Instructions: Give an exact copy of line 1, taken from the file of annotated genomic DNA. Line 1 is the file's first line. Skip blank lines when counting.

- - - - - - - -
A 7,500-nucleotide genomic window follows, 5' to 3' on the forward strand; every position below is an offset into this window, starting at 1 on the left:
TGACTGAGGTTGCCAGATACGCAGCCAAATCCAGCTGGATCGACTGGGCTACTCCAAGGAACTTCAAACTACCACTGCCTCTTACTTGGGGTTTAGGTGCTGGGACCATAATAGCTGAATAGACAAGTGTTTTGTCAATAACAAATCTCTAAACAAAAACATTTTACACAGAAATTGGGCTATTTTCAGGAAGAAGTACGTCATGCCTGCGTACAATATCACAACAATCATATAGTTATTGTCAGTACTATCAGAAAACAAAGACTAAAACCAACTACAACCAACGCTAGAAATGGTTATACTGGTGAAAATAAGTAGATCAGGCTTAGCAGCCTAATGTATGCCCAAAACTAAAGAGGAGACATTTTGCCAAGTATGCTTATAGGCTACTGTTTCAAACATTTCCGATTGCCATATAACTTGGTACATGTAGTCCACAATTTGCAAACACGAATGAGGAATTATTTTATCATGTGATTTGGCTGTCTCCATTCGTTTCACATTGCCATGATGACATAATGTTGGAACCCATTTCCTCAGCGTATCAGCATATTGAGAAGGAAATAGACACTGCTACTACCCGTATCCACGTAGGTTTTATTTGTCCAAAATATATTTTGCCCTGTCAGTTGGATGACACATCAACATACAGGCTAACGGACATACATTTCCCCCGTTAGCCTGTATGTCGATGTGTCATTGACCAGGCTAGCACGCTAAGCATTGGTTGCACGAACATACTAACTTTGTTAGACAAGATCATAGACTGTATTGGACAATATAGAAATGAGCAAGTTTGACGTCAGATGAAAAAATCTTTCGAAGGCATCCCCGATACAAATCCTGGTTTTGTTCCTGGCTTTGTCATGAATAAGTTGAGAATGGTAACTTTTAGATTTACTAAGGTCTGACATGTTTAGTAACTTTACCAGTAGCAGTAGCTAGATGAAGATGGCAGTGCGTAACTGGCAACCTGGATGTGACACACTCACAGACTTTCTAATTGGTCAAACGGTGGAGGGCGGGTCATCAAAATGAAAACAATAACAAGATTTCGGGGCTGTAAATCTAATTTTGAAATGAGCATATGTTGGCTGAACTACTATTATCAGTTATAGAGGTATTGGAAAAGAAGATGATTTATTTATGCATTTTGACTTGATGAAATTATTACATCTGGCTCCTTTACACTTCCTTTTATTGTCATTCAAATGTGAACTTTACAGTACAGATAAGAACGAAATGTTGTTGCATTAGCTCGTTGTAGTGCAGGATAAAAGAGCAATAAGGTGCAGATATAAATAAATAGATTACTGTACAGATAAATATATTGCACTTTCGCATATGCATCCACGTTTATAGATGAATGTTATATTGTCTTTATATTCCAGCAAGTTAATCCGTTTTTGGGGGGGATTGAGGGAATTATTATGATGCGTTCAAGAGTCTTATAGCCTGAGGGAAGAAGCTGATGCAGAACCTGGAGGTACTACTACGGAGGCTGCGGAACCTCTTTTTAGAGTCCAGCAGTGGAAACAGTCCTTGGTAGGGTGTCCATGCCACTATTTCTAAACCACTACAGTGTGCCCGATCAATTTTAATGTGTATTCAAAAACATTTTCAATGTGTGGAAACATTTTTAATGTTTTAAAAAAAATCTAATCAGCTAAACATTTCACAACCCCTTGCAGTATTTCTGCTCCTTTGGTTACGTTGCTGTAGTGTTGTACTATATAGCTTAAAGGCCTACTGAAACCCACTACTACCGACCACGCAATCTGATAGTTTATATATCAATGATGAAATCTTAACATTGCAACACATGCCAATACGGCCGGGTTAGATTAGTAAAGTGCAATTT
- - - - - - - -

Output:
A 7,500-nucleotide genomic window follows, 5' to 3' on the forward strand; every position below is an offset into this window, starting at 1 on the left: